Poly1305-AES for generic computers with IEEE floating point D. J. Bernstein
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Poly1305-AES for generic computers with IEEE floating point

poly1305aes_53 is a catch-all Poly1305-AES implementation that works on a wide variety of computers.

Requirements: poly1305aes_53 requires a C compiler where int is 32-bit twos-complement, long long is 64-bit twos-complement, and double is IEEE double-precision floating-point. Arithmetic on double variables is required to be standard IEEE double-precision arithmetic with 53-bit mantissas; this means that poly1305aes_53 will not work on x86 computers running Linux. (Those computers will use, e.g., poly1305aes_athlon.) Arithmetic on double variables is also required to be round-to-nearest; this means that, on computers that support global rounding modes, poly1305aes_53 will not work with programs that set rounding modes other than round-to-nearest.

Here are the poly1305aes_53 files:

How does this Poly1305-AES implementation work?

The Poly1305 evaluation point r is represented as a sum of four integers r0, r1, r2, r3, which are multiples of 2^0, 2^34, 2^66, 2^98 respectively. These integers are split into 16-bit pieces r0low, r0high, r1low, r1high, r2low, r2high, r3low, and r3high, which are multiples of 2^0, 2^18, 2^34, 2^50, 2^66, 2^82, 2^98, 2^112 respectively. The numbers 5 2^{-130} r1, 5 2^{-130} r2, 5 2^{-130} r3 are split into 16-bit pieces sr1low, sr1high, sr2low, sr2high, sr3low, sr3high, which are multiples of 2^{-96}, 2^{-80}, 2^{-64}, 2^{-48}, 2^{-32}, 2^{-16} respectively. These 16-bit pieces are stored in double-precision floating-point variables.

The Poly1305 accumulator is a vector of eight integers h = (h0,h1,h2,h3,h4,h5,h6,h7) stored in double-precision floating-point variables. These integers are multiples of 2^0, 2^16, 2^32, 2^48, 2^64, 2^80, 2^96, and 2^112 respectively. The sum of the integers is congruent modulo 2^130-5 to 0 at first, then c_1, then (c_1)r, then (c_1)r+c_2, then ((c_1)r+c_2)r, etc.

Before h is multiplied by r, it is replaced with carry(h)=(x0,x2,x4,x6), where x0, x2, x4, x6 are small multiples of 2^0, 2^32, 2^64, 2^96 respectively. One can then safely compute, for example, the new h2 = r0low x2 + r1low x0 + sr2low x6 + sr3low x4 using floating-point multiplications and additions. The output range of every floating-point operation has been verified by one of my qhasm tools and is reported inside poly1305_sparc.s in poly1305aes_sparc.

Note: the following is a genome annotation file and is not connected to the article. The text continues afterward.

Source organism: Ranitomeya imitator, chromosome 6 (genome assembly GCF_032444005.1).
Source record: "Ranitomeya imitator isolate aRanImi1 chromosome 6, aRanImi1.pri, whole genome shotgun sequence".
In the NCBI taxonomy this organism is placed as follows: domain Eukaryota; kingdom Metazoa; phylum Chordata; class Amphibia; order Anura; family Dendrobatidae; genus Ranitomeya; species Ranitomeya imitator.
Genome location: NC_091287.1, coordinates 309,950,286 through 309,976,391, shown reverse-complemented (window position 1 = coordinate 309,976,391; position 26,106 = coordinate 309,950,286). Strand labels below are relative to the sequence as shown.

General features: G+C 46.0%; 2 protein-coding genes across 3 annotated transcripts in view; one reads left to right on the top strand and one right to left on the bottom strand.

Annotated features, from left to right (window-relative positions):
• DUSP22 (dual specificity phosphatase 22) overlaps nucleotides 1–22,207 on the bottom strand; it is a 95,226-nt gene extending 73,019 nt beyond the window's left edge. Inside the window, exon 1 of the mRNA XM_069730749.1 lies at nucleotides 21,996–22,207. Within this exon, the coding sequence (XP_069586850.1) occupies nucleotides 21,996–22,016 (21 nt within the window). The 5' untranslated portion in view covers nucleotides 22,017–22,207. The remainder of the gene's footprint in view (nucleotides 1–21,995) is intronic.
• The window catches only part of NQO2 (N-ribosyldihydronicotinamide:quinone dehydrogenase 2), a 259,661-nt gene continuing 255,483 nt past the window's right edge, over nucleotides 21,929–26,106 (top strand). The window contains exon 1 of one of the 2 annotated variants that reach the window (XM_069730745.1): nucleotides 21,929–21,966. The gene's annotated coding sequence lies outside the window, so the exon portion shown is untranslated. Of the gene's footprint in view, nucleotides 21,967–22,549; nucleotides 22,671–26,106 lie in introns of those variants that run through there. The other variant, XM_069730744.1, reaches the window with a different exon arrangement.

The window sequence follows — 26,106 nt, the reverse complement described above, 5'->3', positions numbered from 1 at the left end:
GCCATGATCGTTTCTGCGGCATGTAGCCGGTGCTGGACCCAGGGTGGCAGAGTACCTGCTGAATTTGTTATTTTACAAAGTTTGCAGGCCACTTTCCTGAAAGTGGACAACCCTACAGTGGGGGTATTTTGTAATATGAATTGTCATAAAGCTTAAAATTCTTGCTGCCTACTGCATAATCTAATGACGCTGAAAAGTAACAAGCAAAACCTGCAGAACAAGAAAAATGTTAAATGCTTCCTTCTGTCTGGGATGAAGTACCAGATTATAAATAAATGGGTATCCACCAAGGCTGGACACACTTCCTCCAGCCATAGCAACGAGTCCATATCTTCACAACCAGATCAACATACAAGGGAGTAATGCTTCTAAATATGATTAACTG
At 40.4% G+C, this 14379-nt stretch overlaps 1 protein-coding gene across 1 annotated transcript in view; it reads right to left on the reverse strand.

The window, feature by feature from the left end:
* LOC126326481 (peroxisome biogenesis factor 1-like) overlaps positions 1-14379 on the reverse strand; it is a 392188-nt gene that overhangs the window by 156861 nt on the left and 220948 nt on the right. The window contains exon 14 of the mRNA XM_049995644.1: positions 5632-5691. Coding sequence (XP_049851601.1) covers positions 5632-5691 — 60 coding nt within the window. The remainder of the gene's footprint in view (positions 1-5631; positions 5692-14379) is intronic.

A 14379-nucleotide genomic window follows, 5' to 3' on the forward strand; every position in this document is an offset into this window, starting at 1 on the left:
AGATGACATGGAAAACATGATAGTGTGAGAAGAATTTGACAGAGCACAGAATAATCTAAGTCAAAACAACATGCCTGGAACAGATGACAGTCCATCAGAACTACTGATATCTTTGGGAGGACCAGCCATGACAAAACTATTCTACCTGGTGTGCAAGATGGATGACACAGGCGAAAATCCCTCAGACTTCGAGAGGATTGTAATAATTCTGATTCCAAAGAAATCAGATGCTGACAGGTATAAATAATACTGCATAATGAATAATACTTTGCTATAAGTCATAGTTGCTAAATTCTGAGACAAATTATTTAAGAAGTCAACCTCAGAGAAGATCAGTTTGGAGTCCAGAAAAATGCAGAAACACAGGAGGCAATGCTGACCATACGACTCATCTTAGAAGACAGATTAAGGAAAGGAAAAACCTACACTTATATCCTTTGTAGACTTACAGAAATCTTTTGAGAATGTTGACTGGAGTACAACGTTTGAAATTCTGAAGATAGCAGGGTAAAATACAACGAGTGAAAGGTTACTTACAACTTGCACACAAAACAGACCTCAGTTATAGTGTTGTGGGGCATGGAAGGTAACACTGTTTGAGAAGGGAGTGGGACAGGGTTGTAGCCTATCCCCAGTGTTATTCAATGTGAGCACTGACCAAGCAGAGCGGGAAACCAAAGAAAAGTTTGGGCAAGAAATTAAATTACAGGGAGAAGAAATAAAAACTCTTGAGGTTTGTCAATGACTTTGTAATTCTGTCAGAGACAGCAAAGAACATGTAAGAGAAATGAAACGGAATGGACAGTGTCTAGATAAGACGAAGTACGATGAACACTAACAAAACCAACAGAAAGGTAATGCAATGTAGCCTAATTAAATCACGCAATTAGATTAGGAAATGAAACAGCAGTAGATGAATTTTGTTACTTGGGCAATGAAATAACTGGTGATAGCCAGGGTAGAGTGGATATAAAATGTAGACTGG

How does this differ from other Poly1305-AES implementations?

poly1305aes_sparc, poly1305aes_aix, and poly1305aes_macos perform essentially the same computations as poly1305aes_53 but achieve further speedups in three ways:

There is a much larger difference between poly1305aes_53 and, e.g., poly1305aes_athlon: in most of my x86 implementations, the Poly1305 accumulator is a vector of four integers stored in 80-bit floating-point registers, rather than eight integers stored in 64-bit floating-point registers. The extra precision means that there are considerably fewer floating-point operations.

How much can the Poly1305 code be improved?

There are, beyond the machine-specific issues discussed above, some ways that various operations in poly1305_53, poly1305_sparc, etc. could be eliminated or parallelized.

There are six parts of the Poly1305 code:

This isn't the smallest possible code: there are two different additions of 16-byte message chunks, three different multiplications by r, and four different carries. The point is to allow the main loop to overlap the computation of c (primarily integer operations) with the computation of carry(h) r (primarily floating-point operations). The same improvement is possible outside the main loop, with relatively small speed benefits and further cost in code size: On some computers it's also possible to save some cycles by overlapping part of the AES computation with the Poly1305 prologue and epilogue. One can even imagine overlapping the entire AES computation with the Poly1305 main loop for messages longer than a few hundred bytes.

How much can the AES code be improved?

aes_big converts the input bytes to big-endian integers, works with big-endian tables, and then converts the big-endian results back to bytes. The 48 byte loads and stores (and the accompanying shifts) can be replaced with 12 uint32 loads and stores on a computer that supports unaligned big-endian loads, such as the PowerPC. (Aligned big-endian loads are sufficient if the user always provides aligned input, but alignment is inconvenient for some applications.)

The bulk of the work inside AES is 200 table lookups inside eight 256-entry uint32 tables, totalling 8 kilobytes. Each table lookup is a load surrounded by a few integer operations. aes_big reduces the tables to 4 kilobytes at the expense of an extra mask (to extract one of the four bytes of the uint32) in 56 of the table lookups. I could absorb 16 of those masks into subsequent byte stores.

It's easy to further compress the tables from 4 kilobytes to 2 kilobytes at the expense of unaligned loads within an 8-byte block (whether or not the input is aligned); aes_big and aes_sparc don't do this, but aes_aix and aes_macos do.

The aes_big loop is not unrolled. Complete unrolling would eliminate nine loop-index modifications, nine branches, and nine loads, at the expense of a few kilobytes of code size.